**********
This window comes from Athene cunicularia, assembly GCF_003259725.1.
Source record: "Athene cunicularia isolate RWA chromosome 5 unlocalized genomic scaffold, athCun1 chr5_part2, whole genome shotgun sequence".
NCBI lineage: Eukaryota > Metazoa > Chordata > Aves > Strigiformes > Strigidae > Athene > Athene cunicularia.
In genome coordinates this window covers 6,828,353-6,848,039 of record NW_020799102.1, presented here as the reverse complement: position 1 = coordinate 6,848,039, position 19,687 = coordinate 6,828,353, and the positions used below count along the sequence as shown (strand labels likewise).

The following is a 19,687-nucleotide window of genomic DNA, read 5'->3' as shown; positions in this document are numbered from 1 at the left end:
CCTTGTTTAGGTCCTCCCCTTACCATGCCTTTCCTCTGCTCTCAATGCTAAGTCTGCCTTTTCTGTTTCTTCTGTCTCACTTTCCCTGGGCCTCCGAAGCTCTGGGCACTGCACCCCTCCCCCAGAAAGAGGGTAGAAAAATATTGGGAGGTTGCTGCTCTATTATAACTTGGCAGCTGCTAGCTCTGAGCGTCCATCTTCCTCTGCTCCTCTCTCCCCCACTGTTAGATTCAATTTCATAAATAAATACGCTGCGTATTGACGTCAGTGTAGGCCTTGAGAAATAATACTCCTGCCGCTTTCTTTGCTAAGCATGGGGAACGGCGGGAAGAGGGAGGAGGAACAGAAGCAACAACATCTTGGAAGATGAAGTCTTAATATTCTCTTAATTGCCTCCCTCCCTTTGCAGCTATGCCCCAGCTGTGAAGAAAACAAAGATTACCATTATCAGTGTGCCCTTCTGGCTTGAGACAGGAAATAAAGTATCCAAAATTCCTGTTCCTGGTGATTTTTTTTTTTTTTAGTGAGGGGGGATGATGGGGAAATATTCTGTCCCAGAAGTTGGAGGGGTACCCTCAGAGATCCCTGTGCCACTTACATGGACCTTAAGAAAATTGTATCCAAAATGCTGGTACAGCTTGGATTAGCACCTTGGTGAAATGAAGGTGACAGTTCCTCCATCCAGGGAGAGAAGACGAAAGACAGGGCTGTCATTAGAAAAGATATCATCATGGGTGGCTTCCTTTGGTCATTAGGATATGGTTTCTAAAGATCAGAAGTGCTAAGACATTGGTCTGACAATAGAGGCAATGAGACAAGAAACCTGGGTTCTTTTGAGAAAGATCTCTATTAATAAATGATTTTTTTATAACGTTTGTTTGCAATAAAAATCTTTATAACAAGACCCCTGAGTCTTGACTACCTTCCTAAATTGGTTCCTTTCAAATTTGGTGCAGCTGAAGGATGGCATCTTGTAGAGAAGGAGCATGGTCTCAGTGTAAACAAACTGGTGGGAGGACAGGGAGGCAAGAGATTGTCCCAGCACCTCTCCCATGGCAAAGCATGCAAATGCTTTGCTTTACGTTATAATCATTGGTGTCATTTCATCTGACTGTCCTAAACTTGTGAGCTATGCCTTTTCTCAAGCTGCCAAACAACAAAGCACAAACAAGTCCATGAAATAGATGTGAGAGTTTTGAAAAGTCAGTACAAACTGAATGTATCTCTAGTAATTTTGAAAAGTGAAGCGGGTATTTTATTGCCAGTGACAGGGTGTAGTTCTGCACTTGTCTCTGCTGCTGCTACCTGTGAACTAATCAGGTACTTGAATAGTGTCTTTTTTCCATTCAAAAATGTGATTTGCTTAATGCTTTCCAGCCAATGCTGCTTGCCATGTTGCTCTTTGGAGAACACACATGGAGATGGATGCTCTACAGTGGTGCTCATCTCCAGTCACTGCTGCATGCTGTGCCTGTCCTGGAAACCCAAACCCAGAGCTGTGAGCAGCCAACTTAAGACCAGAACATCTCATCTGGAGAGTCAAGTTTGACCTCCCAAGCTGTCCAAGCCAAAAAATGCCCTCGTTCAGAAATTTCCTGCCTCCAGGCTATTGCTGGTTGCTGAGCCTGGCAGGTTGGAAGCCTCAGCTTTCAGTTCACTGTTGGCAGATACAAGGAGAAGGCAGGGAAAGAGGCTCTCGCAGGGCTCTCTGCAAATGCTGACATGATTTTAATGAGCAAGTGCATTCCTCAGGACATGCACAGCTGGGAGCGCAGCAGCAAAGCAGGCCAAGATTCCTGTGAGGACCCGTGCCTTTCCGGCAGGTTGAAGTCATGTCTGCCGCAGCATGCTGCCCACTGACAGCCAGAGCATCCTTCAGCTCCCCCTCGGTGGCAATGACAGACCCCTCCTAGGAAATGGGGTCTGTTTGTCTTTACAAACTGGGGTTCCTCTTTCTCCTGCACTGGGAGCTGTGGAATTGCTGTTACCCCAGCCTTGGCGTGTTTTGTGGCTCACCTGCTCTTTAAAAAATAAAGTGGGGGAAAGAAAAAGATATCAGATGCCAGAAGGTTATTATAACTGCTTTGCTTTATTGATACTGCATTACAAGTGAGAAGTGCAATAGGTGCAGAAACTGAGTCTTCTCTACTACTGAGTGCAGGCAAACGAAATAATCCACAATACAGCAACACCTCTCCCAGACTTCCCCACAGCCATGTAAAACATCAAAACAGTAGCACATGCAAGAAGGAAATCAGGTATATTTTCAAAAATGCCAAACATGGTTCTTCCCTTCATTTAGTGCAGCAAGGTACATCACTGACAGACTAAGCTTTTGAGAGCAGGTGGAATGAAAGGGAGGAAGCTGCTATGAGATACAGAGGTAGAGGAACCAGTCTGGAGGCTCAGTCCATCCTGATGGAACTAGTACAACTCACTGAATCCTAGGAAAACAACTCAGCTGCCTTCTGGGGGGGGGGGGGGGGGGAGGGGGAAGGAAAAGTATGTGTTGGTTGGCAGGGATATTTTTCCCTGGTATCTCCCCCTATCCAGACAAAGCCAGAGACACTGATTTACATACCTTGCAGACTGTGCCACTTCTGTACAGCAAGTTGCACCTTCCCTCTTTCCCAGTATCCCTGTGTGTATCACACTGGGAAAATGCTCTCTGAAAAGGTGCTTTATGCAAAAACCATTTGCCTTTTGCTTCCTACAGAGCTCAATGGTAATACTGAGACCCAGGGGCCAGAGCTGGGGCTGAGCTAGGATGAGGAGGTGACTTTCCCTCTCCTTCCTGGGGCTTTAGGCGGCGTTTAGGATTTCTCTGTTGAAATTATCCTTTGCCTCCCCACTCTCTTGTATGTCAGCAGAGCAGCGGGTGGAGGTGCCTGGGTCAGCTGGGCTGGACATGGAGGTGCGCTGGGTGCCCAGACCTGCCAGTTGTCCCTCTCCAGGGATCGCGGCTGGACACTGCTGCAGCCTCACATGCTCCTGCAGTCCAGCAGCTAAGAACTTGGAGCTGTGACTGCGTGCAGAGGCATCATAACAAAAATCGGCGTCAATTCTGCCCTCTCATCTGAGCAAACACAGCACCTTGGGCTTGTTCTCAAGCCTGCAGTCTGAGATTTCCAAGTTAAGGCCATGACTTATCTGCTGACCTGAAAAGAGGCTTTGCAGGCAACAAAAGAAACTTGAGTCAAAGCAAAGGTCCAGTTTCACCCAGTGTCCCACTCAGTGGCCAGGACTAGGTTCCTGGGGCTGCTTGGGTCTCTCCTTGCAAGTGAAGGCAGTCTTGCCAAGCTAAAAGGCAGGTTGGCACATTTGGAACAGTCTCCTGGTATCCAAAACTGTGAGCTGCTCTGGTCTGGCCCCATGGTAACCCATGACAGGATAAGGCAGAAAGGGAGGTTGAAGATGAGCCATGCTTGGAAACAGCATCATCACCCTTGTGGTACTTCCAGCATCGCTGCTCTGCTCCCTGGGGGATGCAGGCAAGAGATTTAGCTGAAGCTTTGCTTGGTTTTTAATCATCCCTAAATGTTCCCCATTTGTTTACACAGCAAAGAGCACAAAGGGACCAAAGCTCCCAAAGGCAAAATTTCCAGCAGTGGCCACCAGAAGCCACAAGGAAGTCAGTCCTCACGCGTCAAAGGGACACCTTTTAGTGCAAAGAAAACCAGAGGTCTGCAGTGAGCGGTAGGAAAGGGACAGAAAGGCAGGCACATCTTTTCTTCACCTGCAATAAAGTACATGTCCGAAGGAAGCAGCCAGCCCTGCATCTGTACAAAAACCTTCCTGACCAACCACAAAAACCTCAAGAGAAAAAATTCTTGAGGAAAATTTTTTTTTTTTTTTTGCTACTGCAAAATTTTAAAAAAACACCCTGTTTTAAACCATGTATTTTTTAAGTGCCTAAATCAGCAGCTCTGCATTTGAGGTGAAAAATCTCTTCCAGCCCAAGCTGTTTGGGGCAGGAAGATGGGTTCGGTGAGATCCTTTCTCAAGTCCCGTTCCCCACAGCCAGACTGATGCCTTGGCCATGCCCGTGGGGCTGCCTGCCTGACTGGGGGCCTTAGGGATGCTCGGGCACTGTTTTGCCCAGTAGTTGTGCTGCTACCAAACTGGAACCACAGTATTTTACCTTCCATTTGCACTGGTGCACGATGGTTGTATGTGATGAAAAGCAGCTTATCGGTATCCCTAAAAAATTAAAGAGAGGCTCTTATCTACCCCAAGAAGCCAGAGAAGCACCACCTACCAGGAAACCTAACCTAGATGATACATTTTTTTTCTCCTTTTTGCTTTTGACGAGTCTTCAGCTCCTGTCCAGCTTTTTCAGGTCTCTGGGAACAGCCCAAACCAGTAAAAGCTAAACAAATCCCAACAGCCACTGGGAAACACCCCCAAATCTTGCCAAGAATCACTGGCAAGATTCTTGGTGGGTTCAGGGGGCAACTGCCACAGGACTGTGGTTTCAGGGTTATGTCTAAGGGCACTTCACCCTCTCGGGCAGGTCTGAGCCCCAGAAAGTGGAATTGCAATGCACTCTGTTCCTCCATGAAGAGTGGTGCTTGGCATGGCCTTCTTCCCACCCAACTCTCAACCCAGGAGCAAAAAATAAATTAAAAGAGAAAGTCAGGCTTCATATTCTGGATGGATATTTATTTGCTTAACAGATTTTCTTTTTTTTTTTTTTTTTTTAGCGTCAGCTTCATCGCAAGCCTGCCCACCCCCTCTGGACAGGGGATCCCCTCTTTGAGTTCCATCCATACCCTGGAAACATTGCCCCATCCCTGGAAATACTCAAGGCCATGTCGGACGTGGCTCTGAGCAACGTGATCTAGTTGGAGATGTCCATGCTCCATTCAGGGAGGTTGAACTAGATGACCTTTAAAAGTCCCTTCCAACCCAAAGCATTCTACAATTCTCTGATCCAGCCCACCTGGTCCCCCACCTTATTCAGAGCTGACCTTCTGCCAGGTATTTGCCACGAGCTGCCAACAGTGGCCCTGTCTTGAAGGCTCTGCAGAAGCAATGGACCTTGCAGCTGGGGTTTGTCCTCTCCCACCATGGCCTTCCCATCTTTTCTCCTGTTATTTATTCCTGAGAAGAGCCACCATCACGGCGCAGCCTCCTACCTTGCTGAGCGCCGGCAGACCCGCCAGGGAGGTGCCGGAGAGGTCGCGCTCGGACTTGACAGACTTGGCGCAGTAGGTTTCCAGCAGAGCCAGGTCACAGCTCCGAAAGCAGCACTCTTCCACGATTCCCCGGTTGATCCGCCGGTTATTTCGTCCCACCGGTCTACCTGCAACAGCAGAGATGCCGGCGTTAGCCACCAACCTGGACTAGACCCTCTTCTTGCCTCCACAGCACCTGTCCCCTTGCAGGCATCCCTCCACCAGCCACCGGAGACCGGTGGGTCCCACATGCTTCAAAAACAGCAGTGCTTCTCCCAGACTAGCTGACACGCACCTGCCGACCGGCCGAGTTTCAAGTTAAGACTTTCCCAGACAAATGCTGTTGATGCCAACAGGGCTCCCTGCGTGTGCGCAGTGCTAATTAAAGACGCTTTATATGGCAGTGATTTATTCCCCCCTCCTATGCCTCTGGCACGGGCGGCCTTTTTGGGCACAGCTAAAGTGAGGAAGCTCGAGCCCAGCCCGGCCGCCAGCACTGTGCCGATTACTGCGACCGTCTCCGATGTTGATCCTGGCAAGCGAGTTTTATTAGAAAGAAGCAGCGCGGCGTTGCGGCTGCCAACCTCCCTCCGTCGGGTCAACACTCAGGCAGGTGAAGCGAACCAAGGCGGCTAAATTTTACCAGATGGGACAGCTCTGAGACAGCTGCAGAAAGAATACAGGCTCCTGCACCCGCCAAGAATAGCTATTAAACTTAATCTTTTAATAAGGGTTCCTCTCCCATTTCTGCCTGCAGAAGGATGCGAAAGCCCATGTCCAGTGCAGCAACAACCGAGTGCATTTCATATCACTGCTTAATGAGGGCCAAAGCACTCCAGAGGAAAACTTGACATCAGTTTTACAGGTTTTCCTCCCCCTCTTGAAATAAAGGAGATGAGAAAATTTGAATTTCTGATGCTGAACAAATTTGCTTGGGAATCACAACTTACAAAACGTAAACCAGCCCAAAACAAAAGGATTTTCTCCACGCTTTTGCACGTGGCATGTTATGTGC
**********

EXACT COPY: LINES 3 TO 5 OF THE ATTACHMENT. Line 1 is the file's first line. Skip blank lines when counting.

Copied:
NCBI lineage: Eukaryota > Metazoa > Chordata > Aves > Strigiformes > Strigidae > Athene > Athene cunicularia.
In genome coordinates this window covers 6,828,353-6,848,039 of record NW_020799102.1, presented here as the reverse complement: position 1 = coordinate 6,848,039, position 19,687 = coordinate 6,828,353, and the positions used below count along the sequence as shown (strand labels likewise).

The following is a 19,687-nucleotide window of genomic DNA, read 5'->3' as shown; positions in this document are numbered from 1 at the left end: